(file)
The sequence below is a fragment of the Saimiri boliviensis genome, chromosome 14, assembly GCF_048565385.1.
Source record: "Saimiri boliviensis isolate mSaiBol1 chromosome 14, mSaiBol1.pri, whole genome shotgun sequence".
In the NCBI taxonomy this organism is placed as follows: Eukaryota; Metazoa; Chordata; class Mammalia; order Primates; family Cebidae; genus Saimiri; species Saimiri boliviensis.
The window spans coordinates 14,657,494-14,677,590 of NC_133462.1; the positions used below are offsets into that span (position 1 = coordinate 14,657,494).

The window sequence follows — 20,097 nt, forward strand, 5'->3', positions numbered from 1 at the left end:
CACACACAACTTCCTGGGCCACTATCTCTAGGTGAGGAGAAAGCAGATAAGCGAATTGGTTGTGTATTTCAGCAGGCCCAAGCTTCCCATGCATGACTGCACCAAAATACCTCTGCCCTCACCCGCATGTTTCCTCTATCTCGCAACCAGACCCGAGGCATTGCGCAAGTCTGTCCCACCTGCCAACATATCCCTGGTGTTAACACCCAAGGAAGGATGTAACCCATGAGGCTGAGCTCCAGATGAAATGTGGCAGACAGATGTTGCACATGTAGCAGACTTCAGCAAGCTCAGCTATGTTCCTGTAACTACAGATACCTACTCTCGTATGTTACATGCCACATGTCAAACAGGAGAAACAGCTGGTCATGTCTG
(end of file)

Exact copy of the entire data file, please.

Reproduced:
The sequence below is a fragment of the Saimiri boliviensis genome, chromosome 14, assembly GCF_048565385.1.
Source record: "Saimiri boliviensis isolate mSaiBol1 chromosome 14, mSaiBol1.pri, whole genome shotgun sequence".
In the NCBI taxonomy this organism is placed as follows: Eukaryota; Metazoa; Chordata; class Mammalia; order Primates; family Cebidae; genus Saimiri; species Saimiri boliviensis.
The window spans coordinates 14,657,494-14,677,590 of NC_133462.1; the positions used below are offsets into that span (position 1 = coordinate 14,657,494).

The window sequence follows — 20,097 nt, forward strand, 5'->3', positions numbered from 1 at the left end:
CACACACAACTTCCTGGGCCACTATCTCTAGGTGAGGAGAAAGCAGATAAGCGAATTGGTTGTGTATTTCAGCAGGCCCAAGCTTCCCATGCATGACTGCACCAAAATACCTCTGCCCTCACCCGCATGTTTCCTCTATCTCGCAACCAGACCCGAGGCATTGCGCAAGTCTGTCCCACCTGCCAACATATCCCTGGTGTTAACACCCAAGGAAGGATGTAACCCATGAGGCTGAGCTCCAGATGAAATGTGGCAGACAGATGTTGCACATGTAGCAGACTTCAGCAAGCTCAGCTATGTTCCTGTAACTACAGATACCTACTCTCGTATGTTACATGCCACATGTCAAACAGGAGAAACAGCTGGTCATGTCTG